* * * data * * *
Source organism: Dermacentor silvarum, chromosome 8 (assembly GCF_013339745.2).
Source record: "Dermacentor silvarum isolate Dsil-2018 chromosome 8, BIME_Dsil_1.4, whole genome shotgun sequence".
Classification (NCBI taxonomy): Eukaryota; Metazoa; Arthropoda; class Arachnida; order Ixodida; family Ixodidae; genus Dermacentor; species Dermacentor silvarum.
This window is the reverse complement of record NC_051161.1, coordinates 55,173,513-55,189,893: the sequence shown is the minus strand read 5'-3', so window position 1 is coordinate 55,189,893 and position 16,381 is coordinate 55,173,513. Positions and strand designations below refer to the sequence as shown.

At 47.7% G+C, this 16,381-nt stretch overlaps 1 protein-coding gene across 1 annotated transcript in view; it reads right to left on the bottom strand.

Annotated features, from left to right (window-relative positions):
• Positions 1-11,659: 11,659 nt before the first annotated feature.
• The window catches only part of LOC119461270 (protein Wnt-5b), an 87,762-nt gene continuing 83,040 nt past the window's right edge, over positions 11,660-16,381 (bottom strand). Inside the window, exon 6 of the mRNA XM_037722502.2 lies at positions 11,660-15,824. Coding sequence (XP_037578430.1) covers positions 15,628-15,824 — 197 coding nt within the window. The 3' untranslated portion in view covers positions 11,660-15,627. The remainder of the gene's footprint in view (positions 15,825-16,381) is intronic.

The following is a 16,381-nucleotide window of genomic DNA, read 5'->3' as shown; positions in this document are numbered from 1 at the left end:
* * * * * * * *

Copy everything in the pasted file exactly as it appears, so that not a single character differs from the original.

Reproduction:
Source organism: Dermacentor silvarum, chromosome 8 (assembly GCF_013339745.2).
Source record: "Dermacentor silvarum isolate Dsil-2018 chromosome 8, BIME_Dsil_1.4, whole genome shotgun sequence".
Classification (NCBI taxonomy): Eukaryota; Metazoa; Arthropoda; class Arachnida; order Ixodida; family Ixodidae; genus Dermacentor; species Dermacentor silvarum.
This window is the reverse complement of record NC_051161.1, coordinates 55,173,513-55,189,893: the sequence shown is the minus strand read 5'-3', so window position 1 is coordinate 55,189,893 and position 16,381 is coordinate 55,173,513. Positions and strand designations below refer to the sequence as shown.

At 47.7% G+C, this 16,381-nt stretch overlaps 1 protein-coding gene across 1 annotated transcript in view; it reads right to left on the bottom strand.

Annotated features, from left to right (window-relative positions):
• Positions 1-11,659: 11,659 nt before the first annotated feature.
• The window catches only part of LOC119461270 (protein Wnt-5b), an 87,762-nt gene continuing 83,040 nt past the window's right edge, over positions 11,660-16,381 (bottom strand). Inside the window, exon 6 of the mRNA XM_037722502.2 lies at positions 11,660-15,824. Coding sequence (XP_037578430.1) covers positions 15,628-15,824 — 197 coding nt within the window. The 3' untranslated portion in view covers positions 11,660-15,627. The remainder of the gene's footprint in view (positions 15,825-16,381) is intronic.

The following is a 16,381-nucleotide window of genomic DNA, read 5'->3' as shown; positions in this document are numbered from 1 at the left end: